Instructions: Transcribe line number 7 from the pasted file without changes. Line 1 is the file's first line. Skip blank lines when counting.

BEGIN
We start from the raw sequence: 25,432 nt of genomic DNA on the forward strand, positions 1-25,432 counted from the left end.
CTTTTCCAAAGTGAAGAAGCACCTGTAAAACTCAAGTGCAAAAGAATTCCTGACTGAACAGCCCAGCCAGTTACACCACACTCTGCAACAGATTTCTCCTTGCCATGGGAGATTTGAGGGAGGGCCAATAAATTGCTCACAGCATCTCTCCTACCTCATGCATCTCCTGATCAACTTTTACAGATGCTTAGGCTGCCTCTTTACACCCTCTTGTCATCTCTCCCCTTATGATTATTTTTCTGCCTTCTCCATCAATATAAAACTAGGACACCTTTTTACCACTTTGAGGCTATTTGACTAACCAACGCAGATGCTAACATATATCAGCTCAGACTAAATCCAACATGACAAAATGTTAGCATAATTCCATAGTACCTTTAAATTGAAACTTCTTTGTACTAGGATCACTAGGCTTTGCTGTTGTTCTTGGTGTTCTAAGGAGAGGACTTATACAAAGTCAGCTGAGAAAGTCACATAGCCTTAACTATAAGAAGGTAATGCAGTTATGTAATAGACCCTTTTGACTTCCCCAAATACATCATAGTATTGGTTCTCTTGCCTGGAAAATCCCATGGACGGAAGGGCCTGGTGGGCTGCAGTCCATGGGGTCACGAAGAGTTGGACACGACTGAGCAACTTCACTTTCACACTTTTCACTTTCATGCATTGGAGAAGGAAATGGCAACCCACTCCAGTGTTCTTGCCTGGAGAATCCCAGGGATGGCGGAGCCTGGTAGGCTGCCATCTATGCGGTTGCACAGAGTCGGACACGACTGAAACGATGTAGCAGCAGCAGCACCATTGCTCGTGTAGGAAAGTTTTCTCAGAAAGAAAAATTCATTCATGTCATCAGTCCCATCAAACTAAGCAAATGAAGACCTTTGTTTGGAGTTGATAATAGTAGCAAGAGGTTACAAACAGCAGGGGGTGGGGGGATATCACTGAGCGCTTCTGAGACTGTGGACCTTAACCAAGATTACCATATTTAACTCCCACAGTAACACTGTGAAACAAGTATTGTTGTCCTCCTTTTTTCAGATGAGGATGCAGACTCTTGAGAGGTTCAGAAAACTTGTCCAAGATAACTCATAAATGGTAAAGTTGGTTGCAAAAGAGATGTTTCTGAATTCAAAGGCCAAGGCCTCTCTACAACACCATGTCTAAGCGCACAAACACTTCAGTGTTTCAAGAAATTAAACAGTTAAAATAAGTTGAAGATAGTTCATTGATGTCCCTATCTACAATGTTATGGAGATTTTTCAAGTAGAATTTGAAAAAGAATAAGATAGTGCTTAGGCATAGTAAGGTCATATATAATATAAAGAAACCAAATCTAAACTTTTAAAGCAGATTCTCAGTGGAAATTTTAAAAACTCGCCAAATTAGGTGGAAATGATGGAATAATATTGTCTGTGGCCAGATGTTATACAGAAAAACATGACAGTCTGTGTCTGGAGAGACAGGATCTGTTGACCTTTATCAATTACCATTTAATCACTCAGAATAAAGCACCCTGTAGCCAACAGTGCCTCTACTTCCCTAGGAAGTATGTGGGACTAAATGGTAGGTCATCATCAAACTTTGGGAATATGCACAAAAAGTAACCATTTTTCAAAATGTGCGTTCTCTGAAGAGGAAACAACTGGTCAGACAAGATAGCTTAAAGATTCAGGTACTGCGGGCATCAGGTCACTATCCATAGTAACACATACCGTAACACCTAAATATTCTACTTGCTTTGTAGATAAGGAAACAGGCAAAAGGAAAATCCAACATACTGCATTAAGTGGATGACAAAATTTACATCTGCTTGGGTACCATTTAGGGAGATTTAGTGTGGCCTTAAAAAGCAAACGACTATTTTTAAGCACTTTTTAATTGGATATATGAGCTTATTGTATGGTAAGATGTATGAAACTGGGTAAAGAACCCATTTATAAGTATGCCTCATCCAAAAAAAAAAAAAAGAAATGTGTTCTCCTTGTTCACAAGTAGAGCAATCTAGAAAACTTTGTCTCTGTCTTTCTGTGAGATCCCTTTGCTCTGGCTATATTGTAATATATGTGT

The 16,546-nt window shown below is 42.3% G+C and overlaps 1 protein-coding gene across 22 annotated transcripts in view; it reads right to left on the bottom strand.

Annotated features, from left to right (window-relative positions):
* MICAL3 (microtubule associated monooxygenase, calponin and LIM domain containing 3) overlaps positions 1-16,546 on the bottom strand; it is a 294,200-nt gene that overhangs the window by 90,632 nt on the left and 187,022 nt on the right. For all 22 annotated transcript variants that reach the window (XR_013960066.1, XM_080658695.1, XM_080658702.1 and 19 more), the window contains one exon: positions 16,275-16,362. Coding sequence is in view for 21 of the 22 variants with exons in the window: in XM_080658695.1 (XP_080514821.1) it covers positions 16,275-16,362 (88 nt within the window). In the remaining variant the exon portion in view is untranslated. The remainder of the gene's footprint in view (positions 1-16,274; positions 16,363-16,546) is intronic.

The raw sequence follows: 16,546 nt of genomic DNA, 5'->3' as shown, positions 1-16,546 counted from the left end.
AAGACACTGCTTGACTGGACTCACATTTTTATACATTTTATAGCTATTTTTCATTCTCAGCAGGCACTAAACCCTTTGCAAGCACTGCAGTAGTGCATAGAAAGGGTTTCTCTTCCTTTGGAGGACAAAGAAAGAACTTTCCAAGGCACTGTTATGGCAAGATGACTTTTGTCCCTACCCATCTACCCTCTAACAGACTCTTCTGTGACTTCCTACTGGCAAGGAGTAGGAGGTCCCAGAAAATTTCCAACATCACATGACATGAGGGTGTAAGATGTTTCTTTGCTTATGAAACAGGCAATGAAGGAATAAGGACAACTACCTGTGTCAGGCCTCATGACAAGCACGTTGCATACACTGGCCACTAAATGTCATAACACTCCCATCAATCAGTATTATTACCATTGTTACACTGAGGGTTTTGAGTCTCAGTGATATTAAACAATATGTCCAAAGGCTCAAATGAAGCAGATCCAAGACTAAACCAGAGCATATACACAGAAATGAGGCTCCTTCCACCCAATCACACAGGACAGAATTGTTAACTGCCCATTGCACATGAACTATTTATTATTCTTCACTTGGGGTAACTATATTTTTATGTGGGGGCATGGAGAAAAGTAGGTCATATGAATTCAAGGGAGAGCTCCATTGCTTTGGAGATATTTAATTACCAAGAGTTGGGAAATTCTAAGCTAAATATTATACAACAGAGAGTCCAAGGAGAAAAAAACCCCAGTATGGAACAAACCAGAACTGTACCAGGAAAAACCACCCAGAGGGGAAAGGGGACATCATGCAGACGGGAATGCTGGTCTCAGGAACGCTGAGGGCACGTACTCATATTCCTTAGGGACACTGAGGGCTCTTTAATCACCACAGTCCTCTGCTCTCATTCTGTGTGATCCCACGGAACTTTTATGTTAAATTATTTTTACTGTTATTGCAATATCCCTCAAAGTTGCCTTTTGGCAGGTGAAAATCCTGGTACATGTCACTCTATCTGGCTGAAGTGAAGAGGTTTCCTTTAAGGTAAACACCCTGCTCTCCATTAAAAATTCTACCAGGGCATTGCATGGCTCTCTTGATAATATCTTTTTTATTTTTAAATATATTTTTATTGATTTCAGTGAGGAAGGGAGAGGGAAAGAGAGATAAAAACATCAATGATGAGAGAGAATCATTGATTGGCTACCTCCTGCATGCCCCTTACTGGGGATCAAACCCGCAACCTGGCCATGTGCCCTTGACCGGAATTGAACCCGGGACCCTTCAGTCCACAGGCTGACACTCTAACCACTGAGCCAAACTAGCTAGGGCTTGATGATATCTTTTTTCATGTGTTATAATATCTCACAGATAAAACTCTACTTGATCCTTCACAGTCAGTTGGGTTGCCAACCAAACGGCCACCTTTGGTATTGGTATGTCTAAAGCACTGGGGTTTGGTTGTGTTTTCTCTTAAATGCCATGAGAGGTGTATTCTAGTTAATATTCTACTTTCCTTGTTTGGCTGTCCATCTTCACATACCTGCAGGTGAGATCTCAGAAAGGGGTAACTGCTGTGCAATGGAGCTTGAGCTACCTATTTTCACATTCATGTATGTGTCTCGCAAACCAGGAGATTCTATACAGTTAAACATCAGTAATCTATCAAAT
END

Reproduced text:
AAGACACTGCTTGACTGGACTCACATTTTTATACATTTTATAGCTATTTTTCATTCTCAGCAGGCACTAAACCCTTTGCAAGCACTGCAGTAGTGCATAGAAAGGGTTTCTCTTCCTTTGGAGGACAAAGAAAGAACTTTCCAAGGCACTGTTATGGCAAGATGACTTTTGTCCCTACCCATCTACCCTCTAACAGACTCTTCTGTGACTTCCTACTGGCAAGGAGTAGGAGGTCCCAGAAAATTTCCAACATCACATGACATGAGGGTGTAAGATGTTTCTTTGCTTATGAAACAGGCAATGAAGGAATAAGGACAACTACCTGTGTCAGGCCTCATGACAAGCACGTTGCATACACTGGCCACTAAATGTCATAACACTCCCATCAATCAGTATTATTACCATTGTTACACTGAGGGTTTTGAGTCTCAGTGATATTAAACAATATGTCCAAAGGCTCAAATGAAGCAGATCCAAGACTAAACCAGAGCATATACACAGAAATGAGGCTCCTTCCACCCAATCACACAGGACAGAATTGTTAACTGCCCATTGCACATGAACTATTTATTATTCTTCACTTGGGGTAACTATATTTTTATGTGGGGGCATGGAGAAAAGTAGGTCATATGAATTCAAGGGAGAGCTCCATTGCTTTGGAGATATTTAATTACCAAGAGTTGGGAAATTCTAAGCTAAATATTATACAACAGAGAGTCCAAGGAGAAAAAAACCCCAGTATGGAACAAACCAGAACTGTACCAGGAAAAACCACCCAGAGGGGAAAGGGGACATCATGCAGACGGGAATGCTGGTCTCAGGAACGCTGAGGGCACGTACTCATATTCCTTAGGGACACTGAGGGCTCTTTAATCACCACAGTCCTCTGCTCTCATTCTGTGTGATCCCACGGAACTTTTATGTTAAATTATTTTTACTGTTATTGCAATATCCCTCAAAGTTGCCTTTTGGCAGGTGAAAATCCTGGTACATGTCACTCTATCTGGCTGAAGTGAAGAGGTTTCCTTTAAGGTAAACACCCTGCTCTCCATTAAAAATTCTACCAGGGCATTGCATGGCTCTCTTGATAATATCTTTTTTATTTTTAAATATATTTTTATTGATTTCAGTGAGGAAGGGAGAGGGAAAGAGAGATAAAAACATCAATGATGAGAGAGAATCATTGATTGGCTACCTCCTGCATGCCCCTTACTGGGGATCAAACCCGCAACCTGGCCATGTGCCCTTGACCGGAATTGAACCCGGGACCCTTCAGTCCACAGGCTGACACTCTAACCACTGAGCCAAACTAGCTAGGGCTTGATGATATCTTTTTTCATGTGTTATAATATCTCACAGATAAAACTCTACTTGATCCTTCACAGTCAGTTGGGTTGCCAACCAAACGGCCACCTTTGGTATTGGTATGTCTAAAGCACTGGGGTTTGGTTGTGTTTTCTCTTAAATGCCATGAGAGGTGTATTCTAGTTAATATTCTACTTTCCTTGTTTGGCTGTCCATCTTCACATACCTGCAGGTGAGATCTCAGAAAGGGGTAACTGCTGTGCAATGGAGCTTGAGCTACCTATTTTCACATTCATGTATGTGTCTCGCAAACCAGGAGATTCTATACAGTTAAACATCAGTAATCTATCAAAT